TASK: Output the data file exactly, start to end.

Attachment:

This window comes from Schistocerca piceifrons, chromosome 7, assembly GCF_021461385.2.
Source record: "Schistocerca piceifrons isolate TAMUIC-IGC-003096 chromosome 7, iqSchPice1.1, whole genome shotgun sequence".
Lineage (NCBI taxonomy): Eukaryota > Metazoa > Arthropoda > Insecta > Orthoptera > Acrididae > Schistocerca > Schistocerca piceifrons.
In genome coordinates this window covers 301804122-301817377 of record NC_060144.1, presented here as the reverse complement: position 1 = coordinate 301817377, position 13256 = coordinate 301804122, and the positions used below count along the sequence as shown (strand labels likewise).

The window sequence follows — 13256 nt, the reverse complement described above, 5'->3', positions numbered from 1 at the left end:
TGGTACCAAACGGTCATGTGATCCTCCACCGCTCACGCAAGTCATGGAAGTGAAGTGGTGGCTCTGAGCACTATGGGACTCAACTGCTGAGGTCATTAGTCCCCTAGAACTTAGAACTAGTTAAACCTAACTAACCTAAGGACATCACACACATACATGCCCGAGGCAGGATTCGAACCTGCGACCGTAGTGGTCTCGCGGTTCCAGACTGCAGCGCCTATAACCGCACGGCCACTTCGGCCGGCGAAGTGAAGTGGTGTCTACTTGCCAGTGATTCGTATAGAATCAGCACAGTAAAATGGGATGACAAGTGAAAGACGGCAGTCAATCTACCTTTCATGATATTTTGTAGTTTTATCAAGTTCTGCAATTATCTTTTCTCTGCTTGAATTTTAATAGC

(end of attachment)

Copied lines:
This window comes from Schistocerca piceifrons, chromosome 7, assembly GCF_021461385.2.
Source record: "Schistocerca piceifrons isolate TAMUIC-IGC-003096 chromosome 7, iqSchPice1.1, whole genome shotgun sequence".
Lineage (NCBI taxonomy): Eukaryota > Metazoa > Arthropoda > Insecta > Orthoptera > Acrididae > Schistocerca > Schistocerca piceifrons.
In genome coordinates this window covers 301804122-301817377 of record NC_060144.1, presented here as the reverse complement: position 1 = coordinate 301817377, position 13256 = coordinate 301804122, and the positions used below count along the sequence as shown (strand labels likewise).

The window sequence follows — 13256 nt, the reverse complement described above, 5'->3', positions numbered from 1 at the left end:
TGGTACCAAACGGTCATGTGATCCTCCACCGCTCACGCAAGTCATGGAAGTGAAGTGGTGGCTCTGAGCACTATGGGACTCAACTGCTGAGGTCATTAGTCCCCTAGAACTTAGAACTAGTTAAACCTAACTAACCTAAGGACATCACACACATACATGCCCGAGGCAGGATTCGAACCTGCGACCGTAGTGGTCTCGCGGTTCCAGACTGCAGCGCCTATAACCGCACGGCCACTTCGGCCGGCGAAGTGAAGTGGTGTCTACTTGCCAGTGATTCGTATAGAATCAGCACAGTAAAATGGGATGACAAGTGAAAGACGGCAGTCAATCTACCTTTCATGATATTTTGTAGTTTTATCAAGTTCTGCAATTATCTTTTCTCTGCTTGAATTTTAATAGC